2005 年 125 巻 4 号 p. 363-369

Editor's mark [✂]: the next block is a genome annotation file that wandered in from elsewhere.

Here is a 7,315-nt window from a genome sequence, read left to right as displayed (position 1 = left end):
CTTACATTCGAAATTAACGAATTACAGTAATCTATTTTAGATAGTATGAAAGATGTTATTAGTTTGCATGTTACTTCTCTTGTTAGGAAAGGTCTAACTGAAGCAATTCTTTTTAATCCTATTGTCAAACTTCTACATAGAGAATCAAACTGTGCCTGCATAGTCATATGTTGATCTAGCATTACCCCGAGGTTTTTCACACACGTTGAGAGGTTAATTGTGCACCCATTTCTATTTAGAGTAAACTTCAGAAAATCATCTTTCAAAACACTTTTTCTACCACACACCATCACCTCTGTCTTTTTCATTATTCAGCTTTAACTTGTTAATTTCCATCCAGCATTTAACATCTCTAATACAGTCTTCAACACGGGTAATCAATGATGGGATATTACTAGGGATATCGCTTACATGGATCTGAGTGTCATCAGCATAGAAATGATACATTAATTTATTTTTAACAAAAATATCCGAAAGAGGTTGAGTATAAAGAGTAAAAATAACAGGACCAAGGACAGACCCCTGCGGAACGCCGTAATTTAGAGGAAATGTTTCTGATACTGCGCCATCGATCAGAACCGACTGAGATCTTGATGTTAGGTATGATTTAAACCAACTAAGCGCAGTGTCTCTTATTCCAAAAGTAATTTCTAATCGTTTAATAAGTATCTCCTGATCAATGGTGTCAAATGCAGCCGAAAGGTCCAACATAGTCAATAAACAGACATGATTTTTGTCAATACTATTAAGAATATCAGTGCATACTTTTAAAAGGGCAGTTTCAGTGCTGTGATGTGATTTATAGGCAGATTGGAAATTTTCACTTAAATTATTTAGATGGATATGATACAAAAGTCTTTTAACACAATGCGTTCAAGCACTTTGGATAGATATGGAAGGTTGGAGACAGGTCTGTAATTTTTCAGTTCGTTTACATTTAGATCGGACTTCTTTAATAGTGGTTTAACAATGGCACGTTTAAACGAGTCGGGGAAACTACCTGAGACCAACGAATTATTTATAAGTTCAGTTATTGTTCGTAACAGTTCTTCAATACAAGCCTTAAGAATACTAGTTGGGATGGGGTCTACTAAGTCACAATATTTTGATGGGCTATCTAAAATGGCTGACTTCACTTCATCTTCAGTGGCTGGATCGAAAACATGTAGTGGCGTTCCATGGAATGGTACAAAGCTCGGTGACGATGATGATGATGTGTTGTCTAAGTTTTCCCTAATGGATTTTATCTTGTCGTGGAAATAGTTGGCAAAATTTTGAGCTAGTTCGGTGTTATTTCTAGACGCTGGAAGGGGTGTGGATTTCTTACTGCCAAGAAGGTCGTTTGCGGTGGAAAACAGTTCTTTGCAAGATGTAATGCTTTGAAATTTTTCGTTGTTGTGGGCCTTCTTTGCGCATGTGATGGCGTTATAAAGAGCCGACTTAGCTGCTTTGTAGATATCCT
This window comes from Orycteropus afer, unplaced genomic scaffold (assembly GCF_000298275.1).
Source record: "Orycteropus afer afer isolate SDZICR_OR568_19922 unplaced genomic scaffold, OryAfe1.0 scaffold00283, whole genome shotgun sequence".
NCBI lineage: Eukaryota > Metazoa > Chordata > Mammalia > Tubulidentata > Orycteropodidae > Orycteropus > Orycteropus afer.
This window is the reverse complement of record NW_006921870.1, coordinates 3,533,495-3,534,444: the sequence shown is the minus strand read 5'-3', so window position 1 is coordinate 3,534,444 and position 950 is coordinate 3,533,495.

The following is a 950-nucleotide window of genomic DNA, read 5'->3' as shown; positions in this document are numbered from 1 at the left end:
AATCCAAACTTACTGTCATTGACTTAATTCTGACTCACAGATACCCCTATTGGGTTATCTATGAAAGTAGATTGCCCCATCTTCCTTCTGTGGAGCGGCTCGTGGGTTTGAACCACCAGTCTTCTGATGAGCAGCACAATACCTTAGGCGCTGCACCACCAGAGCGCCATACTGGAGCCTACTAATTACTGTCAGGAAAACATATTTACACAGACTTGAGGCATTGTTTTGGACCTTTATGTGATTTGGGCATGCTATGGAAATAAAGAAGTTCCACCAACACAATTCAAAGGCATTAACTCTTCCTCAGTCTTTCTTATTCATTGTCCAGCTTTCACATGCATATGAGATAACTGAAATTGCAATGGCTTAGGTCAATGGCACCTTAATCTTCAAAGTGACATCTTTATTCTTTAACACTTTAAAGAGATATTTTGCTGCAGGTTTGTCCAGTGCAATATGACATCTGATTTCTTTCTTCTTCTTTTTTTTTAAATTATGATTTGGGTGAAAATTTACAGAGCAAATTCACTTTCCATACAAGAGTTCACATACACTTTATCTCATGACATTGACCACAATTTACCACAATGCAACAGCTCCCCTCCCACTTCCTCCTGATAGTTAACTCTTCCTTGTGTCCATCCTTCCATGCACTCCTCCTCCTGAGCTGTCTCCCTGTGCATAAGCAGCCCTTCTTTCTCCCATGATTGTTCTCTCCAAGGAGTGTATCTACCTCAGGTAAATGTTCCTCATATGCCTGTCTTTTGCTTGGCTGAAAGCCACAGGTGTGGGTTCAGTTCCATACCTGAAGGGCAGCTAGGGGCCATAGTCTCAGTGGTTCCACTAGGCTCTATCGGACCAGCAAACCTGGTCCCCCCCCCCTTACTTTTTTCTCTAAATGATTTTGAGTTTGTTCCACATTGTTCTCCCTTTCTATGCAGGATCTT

Sho-saiko-to (Xiao-Chai-Hu-Tang), one of the major traditional Chinese medicines, has been frequently prescribed with other synthetic or biotechnological drugs for the treatment of various acute or chronic diseases in Japan, and thus it is important to understand the interactions between Sho-saiko-to and coadministered drugs. This paper reviews the effects of Sho-saiko-to on the pharmacokinetics and pharmacodynamics of concomitant drugs in the gastrointestinal tract. Sho-saiko-to slightly hastens the gastrointestinal absorption of the sulfonylurea compound tolbutamide. Furthermore, it is considered that the increase in the gastrointestinal absorption rate by Sho-saiko-to may potentiate the hypoglycemic effects of tolbutamide in the early period after oral administration. Sho-saiko-to can facilitate the epithelial membrane permeability of tolbutamide at an early phase across the rat jejunum in situ and Caco-2 cell monolayers. It is also suggested that Sho-saiko-to enhances the energy-dependent transport of tolbutamide and has an inhibitory effect on the passive paracellular transport of tolbutamide in Caco-2 cells. This result might be related to the accelerated in vivo absorption rate of tolbutamide by concomitant dosing with Sho-saiko-to in rats. In addition, Sho-saiko-to has inhibitory effects on the efflux pump mediated by MDR1, and it appears that the crude constituents in Glycyrrhizae radix, glycyrrhizic acid and liquiritin, contribute to MDR1 suppression.